By 1994, the Infiniti had a grill in the traditional sense and revised, wraparound headlights. The conformist look also consisted of an upright, chrome waterfall grill barren of any defining insignia. It was extremely anonomyous and remains hardly distinguishable as an Infiniti to the uninformed. It looks like any generic Japanese full-size car of the time appearing much like the Mitsubishi Diamante. The restyling was unfortanate because, as you come around the back of the car, its smooth curves and well-done proportions come into focus. The stale, overly formal front end nearly overcomes the subtle lines and deatiling of the rest of the car.

The interior is a typical luxury car of the period, I believe the criticism citing sparten accomodations was unfounded. It felt spacious and looked resonably nice with an analog clock and warmly colored surfaces.  Yet it couldn’t help but date itself with the curved shape of the dash.

Even with strong performance from a 4.5 liter V8 and very forward-thinking engineering efforts, Nissan’s flagship never seemed to have gained the status of the LS400 and Legend. By now, it has faded completely into the background of used car lots. This daring attempt at striking success in that era of lavish luxury from Japanese automakers looks like its hideing shamefully behind an uptight, unsuspecting face.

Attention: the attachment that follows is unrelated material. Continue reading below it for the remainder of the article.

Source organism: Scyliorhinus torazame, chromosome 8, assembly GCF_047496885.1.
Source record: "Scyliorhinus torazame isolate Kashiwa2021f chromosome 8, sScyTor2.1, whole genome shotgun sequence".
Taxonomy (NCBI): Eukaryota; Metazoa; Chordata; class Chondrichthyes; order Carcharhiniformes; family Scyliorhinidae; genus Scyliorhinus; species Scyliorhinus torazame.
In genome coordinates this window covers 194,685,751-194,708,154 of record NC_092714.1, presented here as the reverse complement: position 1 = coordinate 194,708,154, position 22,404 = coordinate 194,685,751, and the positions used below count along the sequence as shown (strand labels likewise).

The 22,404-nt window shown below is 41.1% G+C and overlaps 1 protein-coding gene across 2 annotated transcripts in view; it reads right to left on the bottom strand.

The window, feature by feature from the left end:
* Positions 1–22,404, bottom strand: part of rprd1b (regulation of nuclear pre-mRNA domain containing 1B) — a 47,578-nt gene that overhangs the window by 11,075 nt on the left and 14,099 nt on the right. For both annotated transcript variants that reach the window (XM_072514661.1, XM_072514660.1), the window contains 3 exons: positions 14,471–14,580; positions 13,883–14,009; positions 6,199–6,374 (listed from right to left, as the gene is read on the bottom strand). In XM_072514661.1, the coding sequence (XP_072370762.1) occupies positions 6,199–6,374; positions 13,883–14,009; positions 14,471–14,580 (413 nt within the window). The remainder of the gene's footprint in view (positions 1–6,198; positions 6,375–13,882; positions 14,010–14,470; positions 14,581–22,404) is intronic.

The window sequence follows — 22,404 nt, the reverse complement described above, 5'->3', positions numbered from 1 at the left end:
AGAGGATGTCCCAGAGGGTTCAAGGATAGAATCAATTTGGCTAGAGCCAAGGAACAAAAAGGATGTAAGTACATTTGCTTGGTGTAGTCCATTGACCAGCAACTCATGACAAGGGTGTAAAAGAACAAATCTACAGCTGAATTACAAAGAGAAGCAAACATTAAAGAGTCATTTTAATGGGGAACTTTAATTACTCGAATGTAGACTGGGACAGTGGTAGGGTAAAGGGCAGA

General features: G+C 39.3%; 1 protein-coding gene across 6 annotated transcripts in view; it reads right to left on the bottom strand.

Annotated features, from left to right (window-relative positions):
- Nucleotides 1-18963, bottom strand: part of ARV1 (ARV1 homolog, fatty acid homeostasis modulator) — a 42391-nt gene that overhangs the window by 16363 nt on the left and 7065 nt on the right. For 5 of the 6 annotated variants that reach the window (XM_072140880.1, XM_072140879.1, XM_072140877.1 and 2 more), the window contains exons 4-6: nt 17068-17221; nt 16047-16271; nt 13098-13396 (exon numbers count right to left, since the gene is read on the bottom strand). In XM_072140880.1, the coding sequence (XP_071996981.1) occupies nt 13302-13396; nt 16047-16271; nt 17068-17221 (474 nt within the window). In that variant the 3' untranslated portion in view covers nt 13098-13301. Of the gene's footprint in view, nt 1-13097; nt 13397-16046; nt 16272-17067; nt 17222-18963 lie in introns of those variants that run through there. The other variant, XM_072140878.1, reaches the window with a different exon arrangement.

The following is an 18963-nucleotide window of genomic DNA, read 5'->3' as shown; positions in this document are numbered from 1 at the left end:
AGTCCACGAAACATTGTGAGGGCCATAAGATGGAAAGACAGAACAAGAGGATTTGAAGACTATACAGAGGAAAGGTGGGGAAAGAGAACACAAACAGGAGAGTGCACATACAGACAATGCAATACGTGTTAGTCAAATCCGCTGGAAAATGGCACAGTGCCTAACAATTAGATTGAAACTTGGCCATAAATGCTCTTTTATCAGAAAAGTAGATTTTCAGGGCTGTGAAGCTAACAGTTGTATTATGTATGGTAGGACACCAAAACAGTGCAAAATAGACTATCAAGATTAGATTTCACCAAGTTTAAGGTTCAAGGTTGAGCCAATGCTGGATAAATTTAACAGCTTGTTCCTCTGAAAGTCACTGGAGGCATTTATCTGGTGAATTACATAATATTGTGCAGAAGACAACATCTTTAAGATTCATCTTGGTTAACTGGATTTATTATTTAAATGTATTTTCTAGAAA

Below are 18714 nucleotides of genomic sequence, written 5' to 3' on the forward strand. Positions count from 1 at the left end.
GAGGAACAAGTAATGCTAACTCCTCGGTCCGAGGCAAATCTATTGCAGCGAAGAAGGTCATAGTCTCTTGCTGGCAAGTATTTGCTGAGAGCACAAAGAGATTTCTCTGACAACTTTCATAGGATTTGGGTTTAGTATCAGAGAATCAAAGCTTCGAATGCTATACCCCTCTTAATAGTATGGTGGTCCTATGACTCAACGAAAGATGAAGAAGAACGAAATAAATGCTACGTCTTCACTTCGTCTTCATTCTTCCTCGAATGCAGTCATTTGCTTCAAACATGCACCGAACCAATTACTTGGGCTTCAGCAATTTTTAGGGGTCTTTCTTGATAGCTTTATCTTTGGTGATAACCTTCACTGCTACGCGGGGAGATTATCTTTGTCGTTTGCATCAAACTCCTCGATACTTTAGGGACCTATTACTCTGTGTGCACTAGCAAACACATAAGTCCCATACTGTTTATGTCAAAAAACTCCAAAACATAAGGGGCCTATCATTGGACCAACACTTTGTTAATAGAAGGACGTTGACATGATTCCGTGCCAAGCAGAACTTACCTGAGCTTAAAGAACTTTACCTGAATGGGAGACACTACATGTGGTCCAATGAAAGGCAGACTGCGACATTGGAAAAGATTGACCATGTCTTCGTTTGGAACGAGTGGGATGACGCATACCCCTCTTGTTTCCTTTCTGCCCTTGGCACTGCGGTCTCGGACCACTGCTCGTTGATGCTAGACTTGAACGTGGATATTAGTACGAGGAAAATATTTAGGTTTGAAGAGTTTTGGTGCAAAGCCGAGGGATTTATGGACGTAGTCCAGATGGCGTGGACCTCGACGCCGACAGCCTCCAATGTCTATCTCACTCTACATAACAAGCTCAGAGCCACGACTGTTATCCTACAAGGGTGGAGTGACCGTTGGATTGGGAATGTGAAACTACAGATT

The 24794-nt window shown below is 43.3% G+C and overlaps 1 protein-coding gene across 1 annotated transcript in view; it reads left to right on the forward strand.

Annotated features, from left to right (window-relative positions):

1984 Chrysler Fifth Avenue

I have a soft spot for the Mopar M-bodies like this Chrysler Fifth Avenue; there’s something appealing in its stubborn traditionalism. In the junkyard, the car called to me like a  boxy, vinyl-topped beacon. I had to look while I could, knowing that Fifth Avenue sightings are increasingly fleeting.
The car was bigger in person than I thought it would be, this being the smallest of the American full-size offerings of the time and based upon the Plymouth Volare/ Dodge Aspen compacts. I pulled up on the  door handle and saw the rose red and warm woodgrain of the interior. The button-tufted velour  felt soft yet springy, undoubtedly a plush place to sit. The steering wheel was of that familiar design Chrysler used in the 80s with the two spokes pointing to the bottom of the thin rim. The shining pentastar emblem in the center made me wish Chrysler displayed it as prominently today.

img_4114Chrysler made some of the more interesting radio designs during the 80s-90s, the one in this Fifth Avenue looking slick with a shining metallic face and techy fonts. Before I shut the door, I grabbed the end of the column shifter and imagined dropping the three speed TorqueFlite into drive.

I lifted the hood which sprung up nicely; why do we bother using prop rods and hydrolics? A messy a dirty 318ci LA V8 was what I saw and what powered all of these M-bodies towards the latter end of production. It wheezed out 140hp but make up for it with 246 pound-feet of torque.

Its an imposing car; the fender louvres, shining grill, and quad headlamps with turn signals atop project sinisterness. Perhaps what really makes this car stick out is simply age. Its creased angularity, common 33 years ago when it was made, is far removed from the smooth curves of the sheetmetal surrounding it. No obvious concessions were made to aerodynamics in the pursuit of formality.
I walked away from the big, white chrysler, feeling sad the forlorn relic will never again see the road. It looked striking and dignified even as it sat doomed in the junkyard.